Cthulhu for Old Spice

Sunday, September 19th, 2010

This one is amusing enough to share. Especially the “unspeakable horror” bit.

Books Read: Steven R. Boyett’s Elegy Beach

Thursday, September 16th, 2010

Steven R. Boyett
Elegy Beach
Ace, 2009

Way back in The Before Time, the Long-Long Ago (i.e., the mid-1980s), there was a writer named Steven R. Boyett who wrote two popular, well-respected paperback originals, The Architect of Sleep and Ariel. Ariel was a stand-alone about a boy and his unicorn wandering across an America transformed overnight from a world ruled by technology to one ruled by magic. The Architect of Sleep imagined a world where raccoons evolved as the planet’s sentient species and ended right in the middle of the story, and pissed-off readers have been waiting almost a quarter-century for the projected sequel, The Geography of Dreams, to appear.

Then Boyett became disgusted by publishing and went off to do other things (like become a DJ). Now, some three decades later, he’s returned to writing and has finally written a sequel.

To Ariel.

Fred, the son of the protagonist of Ariel, is an aspiring magician living with his father in a small community on the Southern Californian coast. His mother died long ago, he’s working as an apprentice to local brujo while spending his leisure time working on developing a programmatic approach to magic with his friend Yan, and has no idea that he’s named after his father’s sword. As time goes on, it becomes apparent that Yan not only wishes to understand everything possible about casting, but actually wants to reverse “the change,” no matter how many people (or magical creatures) that might kill. To do that he needs a unicorn horn, which he just happens to have taken off Ariel’s mate…

All in all, this is a more somber book than the original (which certainly had its own somber moments), but still a very good one. Boyett offers an afterword, but doesn’t mention there he’s retconned the universe since the original publication of Ariel, as in Elegy Beach, “the change” happened right about now rather than in 1983, as this book mentions iPods, the Internet, etc. (I suspect these were revised for the republication of Ariel, but I’ve only read the original.) The narrative voice is very similar to the Zelazny-esque “first person smartass” of the original, and the story is interesting and well-told (albeit a bit more traditional of a quest fantasy, complete with the gathering of plot coupon quest companions, than the original).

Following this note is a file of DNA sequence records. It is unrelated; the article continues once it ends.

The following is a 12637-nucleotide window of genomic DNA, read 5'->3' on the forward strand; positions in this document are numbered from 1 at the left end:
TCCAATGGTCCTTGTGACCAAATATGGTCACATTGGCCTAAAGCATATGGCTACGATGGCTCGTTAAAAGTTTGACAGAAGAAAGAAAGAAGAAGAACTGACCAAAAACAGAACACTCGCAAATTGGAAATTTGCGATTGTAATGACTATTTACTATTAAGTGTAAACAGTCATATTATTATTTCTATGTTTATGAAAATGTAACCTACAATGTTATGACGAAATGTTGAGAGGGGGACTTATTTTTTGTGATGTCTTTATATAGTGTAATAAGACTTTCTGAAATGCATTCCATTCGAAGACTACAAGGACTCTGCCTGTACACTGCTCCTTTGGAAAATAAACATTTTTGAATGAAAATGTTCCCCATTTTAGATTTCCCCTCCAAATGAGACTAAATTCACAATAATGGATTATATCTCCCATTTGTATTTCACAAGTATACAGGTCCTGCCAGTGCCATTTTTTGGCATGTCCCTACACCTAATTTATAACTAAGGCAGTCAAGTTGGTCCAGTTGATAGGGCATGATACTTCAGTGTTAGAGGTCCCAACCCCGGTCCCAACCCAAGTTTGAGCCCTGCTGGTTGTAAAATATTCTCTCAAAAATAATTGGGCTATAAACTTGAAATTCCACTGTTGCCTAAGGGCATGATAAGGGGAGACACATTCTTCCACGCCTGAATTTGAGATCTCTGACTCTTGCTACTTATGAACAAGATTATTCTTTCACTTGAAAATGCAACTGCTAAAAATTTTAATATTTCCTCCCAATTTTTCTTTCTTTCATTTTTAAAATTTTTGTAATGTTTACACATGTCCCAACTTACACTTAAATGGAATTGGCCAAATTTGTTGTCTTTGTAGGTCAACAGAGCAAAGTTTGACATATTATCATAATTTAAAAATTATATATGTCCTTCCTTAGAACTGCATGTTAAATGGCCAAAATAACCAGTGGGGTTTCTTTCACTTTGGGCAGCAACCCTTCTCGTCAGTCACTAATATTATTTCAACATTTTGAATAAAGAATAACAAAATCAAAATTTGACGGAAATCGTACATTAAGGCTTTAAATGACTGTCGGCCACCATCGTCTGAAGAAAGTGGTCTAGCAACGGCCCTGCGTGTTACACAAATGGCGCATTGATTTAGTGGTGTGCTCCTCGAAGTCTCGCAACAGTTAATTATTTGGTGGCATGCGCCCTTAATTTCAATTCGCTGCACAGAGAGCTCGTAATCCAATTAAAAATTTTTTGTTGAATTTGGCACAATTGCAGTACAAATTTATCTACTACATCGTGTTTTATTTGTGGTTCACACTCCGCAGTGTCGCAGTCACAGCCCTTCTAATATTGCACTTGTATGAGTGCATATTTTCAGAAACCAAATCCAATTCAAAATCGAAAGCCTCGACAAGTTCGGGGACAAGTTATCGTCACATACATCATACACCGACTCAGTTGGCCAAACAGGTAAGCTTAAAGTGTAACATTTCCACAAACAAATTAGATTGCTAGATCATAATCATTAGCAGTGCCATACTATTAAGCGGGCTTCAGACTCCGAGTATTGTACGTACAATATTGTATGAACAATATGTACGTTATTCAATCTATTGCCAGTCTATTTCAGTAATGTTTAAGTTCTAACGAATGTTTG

Also, Boyett coins the phrase “Generation Eloi,” which is too good not to steal.

If you liked Ariel (and most people, myself included, did), then you’ll probably like Elegy Beach. If you haven’t read Ariel, well, you should probably read that anyway.

Also, Boyett has put up a fairly extensive site on the novel that may be of interest.

And as for The Geography of Dreams, well, here’s Boyett’s explanation from 1998. I wouldn’t hold your breath…

(Note: I have copies of both Ariel and Elegy beach available over on the Lame Excuse Books page.)

Why deny the obvious child?

Wednesday, September 15th, 2010

Arian Foster named NFL Offensive Player of the Week.

This was probably the biggest football no-brainer since Vince Young’s Rose Bowl MVP Award.

More on Arian Foster

Monday, September 13th, 2010

Just how good was Arian Foster’s 231 yard game?

Taking a look at the official statistics for the modern era:

  • His game would rank as the 22nd best ever, just behind Jim Brown’s 232 yards (his second-best game)
  • It’s more yards than was ever gained in a single game than Earl Campbell (206), Ricky Williams (228), Priest Holmes (227), Jerome Bettis (212), Marshall Faulk (220), Gale Sayers (205), Marcus Allen (191), or Tony Dorsett (206).
  • Of those ahead of him on the list, there are Hall-of-Famers (Walter Peyton, Jim Brown, O. J. Simpson, Eric Dickerson, Barry Sanders, Emmitt Smith), borderline great players (Cookie Gilchrist), some of today’s best running backs (Adrian Peterson, LaDainian Tomlinson), etc. Of that group, only Willie Ellison and Mike Anderson had merely average careers, and even they had at least one 1,000 yard rushing season.
  • It’s the most yards ever in their history against the Colts.